Permacrisis is the word of 2022 by Collins Dictionary


As a reflection of the European scenario, the Collins dictionary chose “permacrisis” as the word of 2022. The term describes the feeling of living in a prolonged period of instability and insecurity, explains the publisher.

“Permacrisis succinctly sums up how horrible the year was for a lot of people,” said Alex Beecroft, managing director of Collins Learning, shortly after the selection was announced Tuesday. The word was first used in academia in the 1970s, but has proliferated in citations in recent months.

It could be: with a war between Russia and Ukraine in the vicinity, with developments that generate high prices and arouse dissatisfaction, in addition to the climate emergency and political chaos in many of its nations, Europe has plunged into successive crises since the beginning of the year.

The scene in the UK, where Collins is published, was similarly hectic. With the cost of living rising and inflation the highest in four decades, the country has seen two leaders fall: Prime Minister Boris Johnson resigned in July, and his successor, Liz Truss, did the same in October after 44 days in office. .

“Permacrisis: a term that perfectly embodies the feeling of moving from one unprecedented event to another, as we bleakly wonder what new horrors may be just around the corner,” defines a post on Collins’ blog.

The dictionary’s list of the year also included other terms that dialogue with major geopolitical events, such as Kyiv — a transliterated form of the name of Ukraine’s capital from the Ukrainian language, as opposed to Kiev, the standard transliteration of the Russian language.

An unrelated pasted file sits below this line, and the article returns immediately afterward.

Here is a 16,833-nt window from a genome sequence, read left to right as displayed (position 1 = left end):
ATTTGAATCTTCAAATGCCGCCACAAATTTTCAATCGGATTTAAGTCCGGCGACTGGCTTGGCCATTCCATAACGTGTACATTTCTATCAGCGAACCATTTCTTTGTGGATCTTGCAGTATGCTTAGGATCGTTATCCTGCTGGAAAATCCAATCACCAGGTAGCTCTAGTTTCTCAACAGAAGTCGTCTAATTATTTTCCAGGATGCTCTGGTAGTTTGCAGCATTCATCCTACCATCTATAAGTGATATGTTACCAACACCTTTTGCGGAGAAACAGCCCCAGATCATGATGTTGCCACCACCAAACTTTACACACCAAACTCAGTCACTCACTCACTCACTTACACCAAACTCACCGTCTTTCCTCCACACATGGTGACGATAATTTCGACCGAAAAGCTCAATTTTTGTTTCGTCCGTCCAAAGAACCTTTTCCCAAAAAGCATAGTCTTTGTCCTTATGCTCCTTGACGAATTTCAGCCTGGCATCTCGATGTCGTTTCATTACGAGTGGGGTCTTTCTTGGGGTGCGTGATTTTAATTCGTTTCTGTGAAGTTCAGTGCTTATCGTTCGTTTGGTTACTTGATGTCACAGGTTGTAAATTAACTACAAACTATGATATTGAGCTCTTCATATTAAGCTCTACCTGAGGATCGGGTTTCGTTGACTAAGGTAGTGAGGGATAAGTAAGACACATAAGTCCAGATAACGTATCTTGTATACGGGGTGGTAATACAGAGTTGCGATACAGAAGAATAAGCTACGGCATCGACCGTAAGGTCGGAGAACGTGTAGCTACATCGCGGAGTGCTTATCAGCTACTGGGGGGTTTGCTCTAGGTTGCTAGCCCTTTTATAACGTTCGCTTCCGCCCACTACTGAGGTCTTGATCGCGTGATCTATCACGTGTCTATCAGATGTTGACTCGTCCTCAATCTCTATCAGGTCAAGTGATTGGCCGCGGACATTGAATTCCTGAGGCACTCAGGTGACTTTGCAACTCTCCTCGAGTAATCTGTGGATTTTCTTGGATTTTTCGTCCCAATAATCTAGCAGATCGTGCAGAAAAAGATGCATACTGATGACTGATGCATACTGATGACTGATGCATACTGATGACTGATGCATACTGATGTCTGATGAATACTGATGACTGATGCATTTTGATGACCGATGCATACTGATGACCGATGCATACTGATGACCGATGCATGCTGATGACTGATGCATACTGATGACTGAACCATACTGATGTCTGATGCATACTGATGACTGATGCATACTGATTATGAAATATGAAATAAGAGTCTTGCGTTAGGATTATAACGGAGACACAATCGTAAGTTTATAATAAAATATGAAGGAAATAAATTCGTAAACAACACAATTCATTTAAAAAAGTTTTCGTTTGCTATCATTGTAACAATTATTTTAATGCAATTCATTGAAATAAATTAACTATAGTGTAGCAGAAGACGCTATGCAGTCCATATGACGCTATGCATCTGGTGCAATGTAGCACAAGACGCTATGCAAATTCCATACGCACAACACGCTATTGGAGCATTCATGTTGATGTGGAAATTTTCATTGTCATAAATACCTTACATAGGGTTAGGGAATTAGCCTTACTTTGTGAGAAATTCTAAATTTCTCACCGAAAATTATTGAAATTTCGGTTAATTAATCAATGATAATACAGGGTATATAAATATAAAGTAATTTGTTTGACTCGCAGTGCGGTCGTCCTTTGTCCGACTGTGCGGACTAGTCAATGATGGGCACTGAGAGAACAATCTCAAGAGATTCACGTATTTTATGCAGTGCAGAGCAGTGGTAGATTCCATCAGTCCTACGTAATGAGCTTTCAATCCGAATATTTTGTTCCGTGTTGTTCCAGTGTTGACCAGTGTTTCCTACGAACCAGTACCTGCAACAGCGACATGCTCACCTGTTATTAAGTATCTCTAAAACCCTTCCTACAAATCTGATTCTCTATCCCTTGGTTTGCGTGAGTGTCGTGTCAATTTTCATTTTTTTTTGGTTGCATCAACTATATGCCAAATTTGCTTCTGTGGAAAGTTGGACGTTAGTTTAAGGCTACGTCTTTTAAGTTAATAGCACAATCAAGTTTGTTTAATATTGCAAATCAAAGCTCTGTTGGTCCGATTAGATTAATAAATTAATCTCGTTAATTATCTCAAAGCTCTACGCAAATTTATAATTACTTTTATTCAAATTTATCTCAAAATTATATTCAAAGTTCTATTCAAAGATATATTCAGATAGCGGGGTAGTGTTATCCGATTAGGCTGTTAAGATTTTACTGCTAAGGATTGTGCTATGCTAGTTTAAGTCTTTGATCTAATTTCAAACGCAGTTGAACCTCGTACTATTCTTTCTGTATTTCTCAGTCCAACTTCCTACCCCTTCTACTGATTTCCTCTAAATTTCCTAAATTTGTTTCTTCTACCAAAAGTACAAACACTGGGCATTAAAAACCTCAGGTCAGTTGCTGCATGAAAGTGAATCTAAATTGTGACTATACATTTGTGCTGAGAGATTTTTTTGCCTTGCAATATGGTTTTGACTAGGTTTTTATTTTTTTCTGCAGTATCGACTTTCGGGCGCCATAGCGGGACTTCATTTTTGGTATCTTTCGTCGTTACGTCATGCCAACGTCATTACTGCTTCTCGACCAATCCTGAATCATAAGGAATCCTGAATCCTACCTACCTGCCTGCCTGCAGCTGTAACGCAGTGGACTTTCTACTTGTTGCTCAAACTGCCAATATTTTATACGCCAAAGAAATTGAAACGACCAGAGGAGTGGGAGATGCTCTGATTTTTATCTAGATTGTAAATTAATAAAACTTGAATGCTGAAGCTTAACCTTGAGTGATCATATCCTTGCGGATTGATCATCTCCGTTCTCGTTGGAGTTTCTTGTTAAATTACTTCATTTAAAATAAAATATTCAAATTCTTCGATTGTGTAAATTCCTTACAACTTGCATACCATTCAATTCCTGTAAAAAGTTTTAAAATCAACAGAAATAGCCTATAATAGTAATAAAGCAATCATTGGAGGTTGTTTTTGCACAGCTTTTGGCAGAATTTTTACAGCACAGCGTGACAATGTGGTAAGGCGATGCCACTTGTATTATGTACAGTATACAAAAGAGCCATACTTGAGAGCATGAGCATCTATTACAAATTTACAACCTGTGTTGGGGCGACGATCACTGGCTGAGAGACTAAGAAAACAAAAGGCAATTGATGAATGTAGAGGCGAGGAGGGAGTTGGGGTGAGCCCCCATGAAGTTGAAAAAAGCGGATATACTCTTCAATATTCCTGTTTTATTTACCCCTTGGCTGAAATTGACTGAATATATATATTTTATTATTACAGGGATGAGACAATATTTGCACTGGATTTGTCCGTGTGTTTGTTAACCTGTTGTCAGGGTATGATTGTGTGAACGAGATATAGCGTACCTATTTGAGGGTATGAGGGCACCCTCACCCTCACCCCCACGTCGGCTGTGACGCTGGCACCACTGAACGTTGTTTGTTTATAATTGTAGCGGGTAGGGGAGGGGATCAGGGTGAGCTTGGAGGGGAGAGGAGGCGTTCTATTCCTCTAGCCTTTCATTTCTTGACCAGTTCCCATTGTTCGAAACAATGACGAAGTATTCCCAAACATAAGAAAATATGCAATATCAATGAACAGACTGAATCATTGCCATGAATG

“Sportswashing” was also mentioned. The term defines the practice of a government with a dubious reputation to organize global sporting events to put sensitive issues in the background, as is the case in Qatar, host of the Cup and accused of human rights violations.

As a bitter homage to Boris, “partygate” also made the list. The term was coined to describe the parties held in Downing Street, the seat of the British government, during the period of lockdown to contain the Covid-19 pandemic. The case was the trigger for the downfall of the conservative politician.

In 2020, the first year of the pandemic, Collins defined “lockdown” as the word of the year. Last year, the chosen one was NFT, an acronym for “non-fungible token”, a digital certificate of authenticity.

The word of the year comes from the Collins Corpus database, which gathers more than 18 billion words, but also includes the review of newspapers and social platforms by the responsible team to identify possible new terms, explained Helen Newstead, content consultant. from the Collins Dictionary, to the American newspaper The Washington Post.

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